GARDENER'S MAILBAG: Why is my sago palm not growing from its central stalk?
Dear Neil: As you can see, my sago palm is growing prodigiously from its base. However, nothing is coming from the central stalk. Is that normal? If not, what should I do?
The old leaves that froze were attached to that stem. You have trimmed them away, and since the stem froze, it is not putting out any new growth itself. All of the sprouts are coming from the root system, So that stem can be removed by cutting it away carefully at any time. Try to do it before much more new growth is produced on the sprouts so that you do not damage to them.
Dear Neil: In having our yard landscaped, we planted four Japanese yew shrubs just a few days before the extreme cold last February. I have attached photos of them so you can see how they look today. I am hesitant to replace them, even though they look pretty rugged. They were expensive, and I would like to save them if we can. What are your thoughts?
Your plants vary a good bit from one photo to the next in how they took the cold. I can imagine how nice they probably looked when you planted them, and I know that’s the appearance you want. Honestly, I would replace them in my own landscape because it’s going to take several years for them to recover. And, they’re not going to recover at the same rate. Have you considered using Oakland hollies? They grow to be somewhat the same shape and size and are considerably more durable.
Dear Neil: As you can see from my photos, our pittosporums took a real hit in February’s cold. They are 26 years old. They’re sending out new growth up and down their stems. I know we will need to prune them to get them to fill back in again, but I am wondering if I need to wait until winter to do it. It seems so harsh to prune them in the middle of the summer.
You can prune dead wood out of them now without harming them in the least. However, I have to admit that I would simply replace them. As with the Japanese yews in the earlier question, these will take so long to fill back in again that I think you’d be better off starting with new, vigorous nursery stock. It probably would save you a lot of heartache and four or five years of waiting.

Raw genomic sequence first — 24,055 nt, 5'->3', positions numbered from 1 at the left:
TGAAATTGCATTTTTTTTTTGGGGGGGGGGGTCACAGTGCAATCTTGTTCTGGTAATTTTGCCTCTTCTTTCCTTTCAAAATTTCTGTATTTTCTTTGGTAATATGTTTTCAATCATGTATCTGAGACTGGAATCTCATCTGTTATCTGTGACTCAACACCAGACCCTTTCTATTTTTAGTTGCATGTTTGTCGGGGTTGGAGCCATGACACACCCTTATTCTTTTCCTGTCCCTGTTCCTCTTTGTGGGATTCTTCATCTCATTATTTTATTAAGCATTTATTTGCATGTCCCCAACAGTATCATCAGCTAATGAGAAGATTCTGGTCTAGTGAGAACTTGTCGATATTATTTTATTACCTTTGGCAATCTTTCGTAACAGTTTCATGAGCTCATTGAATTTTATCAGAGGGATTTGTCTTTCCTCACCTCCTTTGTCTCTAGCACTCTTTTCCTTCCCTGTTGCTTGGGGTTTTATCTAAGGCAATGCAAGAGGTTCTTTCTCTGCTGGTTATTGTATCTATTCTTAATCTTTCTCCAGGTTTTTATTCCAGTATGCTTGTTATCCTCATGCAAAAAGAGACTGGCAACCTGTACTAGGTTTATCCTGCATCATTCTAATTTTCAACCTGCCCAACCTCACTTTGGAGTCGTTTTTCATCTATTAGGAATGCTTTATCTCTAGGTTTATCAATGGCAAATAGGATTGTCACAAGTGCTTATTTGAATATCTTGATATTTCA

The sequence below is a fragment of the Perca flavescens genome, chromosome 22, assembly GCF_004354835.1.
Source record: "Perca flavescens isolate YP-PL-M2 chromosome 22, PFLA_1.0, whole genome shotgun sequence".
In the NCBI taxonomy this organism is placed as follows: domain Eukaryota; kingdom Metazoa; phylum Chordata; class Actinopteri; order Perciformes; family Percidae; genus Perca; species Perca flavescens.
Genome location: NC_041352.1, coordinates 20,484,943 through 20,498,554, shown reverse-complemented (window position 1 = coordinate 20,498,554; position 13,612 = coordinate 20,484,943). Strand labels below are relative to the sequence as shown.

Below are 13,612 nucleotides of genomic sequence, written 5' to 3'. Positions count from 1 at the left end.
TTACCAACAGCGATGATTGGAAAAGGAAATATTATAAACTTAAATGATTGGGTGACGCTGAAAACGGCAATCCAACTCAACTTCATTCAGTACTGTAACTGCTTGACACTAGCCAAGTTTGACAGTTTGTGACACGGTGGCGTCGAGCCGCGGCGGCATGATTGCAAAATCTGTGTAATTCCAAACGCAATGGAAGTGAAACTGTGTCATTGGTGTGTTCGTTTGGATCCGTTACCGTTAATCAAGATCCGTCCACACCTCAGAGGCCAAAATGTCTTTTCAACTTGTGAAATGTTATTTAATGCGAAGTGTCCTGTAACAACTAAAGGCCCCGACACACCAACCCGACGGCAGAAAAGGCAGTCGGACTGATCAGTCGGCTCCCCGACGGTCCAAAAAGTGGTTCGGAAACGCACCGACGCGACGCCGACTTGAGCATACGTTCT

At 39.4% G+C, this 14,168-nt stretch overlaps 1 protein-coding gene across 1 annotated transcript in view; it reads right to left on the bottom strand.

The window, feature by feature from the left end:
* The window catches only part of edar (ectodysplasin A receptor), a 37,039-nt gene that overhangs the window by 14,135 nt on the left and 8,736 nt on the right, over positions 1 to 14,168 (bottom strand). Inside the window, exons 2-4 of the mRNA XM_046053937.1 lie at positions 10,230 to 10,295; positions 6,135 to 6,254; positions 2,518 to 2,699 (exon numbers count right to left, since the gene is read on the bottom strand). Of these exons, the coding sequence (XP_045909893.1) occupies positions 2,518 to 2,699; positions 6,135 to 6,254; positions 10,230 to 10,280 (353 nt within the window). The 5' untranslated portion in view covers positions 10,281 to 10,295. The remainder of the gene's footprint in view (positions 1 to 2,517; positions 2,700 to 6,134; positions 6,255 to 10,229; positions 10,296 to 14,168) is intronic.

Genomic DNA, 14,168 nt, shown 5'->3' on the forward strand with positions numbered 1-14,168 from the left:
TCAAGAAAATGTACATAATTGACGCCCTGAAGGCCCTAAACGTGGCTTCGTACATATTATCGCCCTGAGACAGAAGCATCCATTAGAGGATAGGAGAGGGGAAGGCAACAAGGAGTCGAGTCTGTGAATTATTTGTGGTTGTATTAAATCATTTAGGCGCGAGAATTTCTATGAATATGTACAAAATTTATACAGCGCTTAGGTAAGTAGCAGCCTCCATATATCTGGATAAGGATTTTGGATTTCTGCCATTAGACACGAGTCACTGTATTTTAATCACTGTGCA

Dear Neil: I recently planted vincas in a 3-gallon container. I used vincas in the same container last year, but I did not change the soil this time. Now, some of the plants are beginning to die. Should I have used new soil? What might the problem be?
Without a photo and without a description of what the plants look like as they are dying, I’m going to have to make a couple of guesses. Potting soil deteriorates after a few months. The organic matter in the soil mix decays and no longer gives the benefits that your plants need. More than that, however, vincas are subject to a soil borne disease called Phytophthora. It’s a water mold fungus that splashes on the stems during rainstorms and careless irrigation. The stems develop gray lesions that look like someone has placed a hot knife against them. The stem tissues shrivel, and parts of the plant begin to wither. Before long the entire plant is lost. There is no effective product on the market that will stop this disease. The variety Cora XDR vincas have been bred to have disease resistance to this malady, but you still need to practice very good management to avoid it. Wait until June to plant your vincas. Use loose, highly organic potting soils and start fresh each year. Do not allow water to splash onto the plants’ stems and leaves.
Dear Neil: Is the problem with my hollyhocks too much water, or do I have an insect problem?
Neither. Google “hollyhock rust” and you’ll find your answer. It’s a fungus. You’ll also see suggestions of keeping the plants watered well, but keeping the foliage dry in the process. You’ll want to buy healthy, vigorous transplants at the nursery and get them set out early so they’ll have a good chance of missing this common problem.
Dear Neil: I planted this redbud a couple of months ago. This morning I found this damage on it. What should I do?
You have leaf miners. They are small larval insects that work their ways through the leaf tissues as they eat their tunnels. Eventually they pupate and emerge as adult insects to mate and lay eggs, to start the cycle over again. Your best prevention will be a systemic insecticide applied in May each year. By the time you can see this type of damage, there is a little you can do.
Dear Neil: Please advise. I don’t know what to do with my oak tree. I had it pruned late last year so we could get additional sun to our grass. I believe it was pruned incorrectly. The tree service removed all the leaves off the branches and just left leaves at the ends of the limbs. The tree now has suckers all over those branches and the ends are bare. It is a 35-year-old red oak. What should we do?
Leave it alone for now. The one thing you did take into consideration (apparently) was the impact the February cold had on red oaks. Many of them were affected much more than your tree. That’s why you are seeing the tip dieback and the new sprouts along the branches. It should fill back in by next year. Thinning the canopy is usually just a temporary fix, even in normal years. I wouldn’t do that again for a while.
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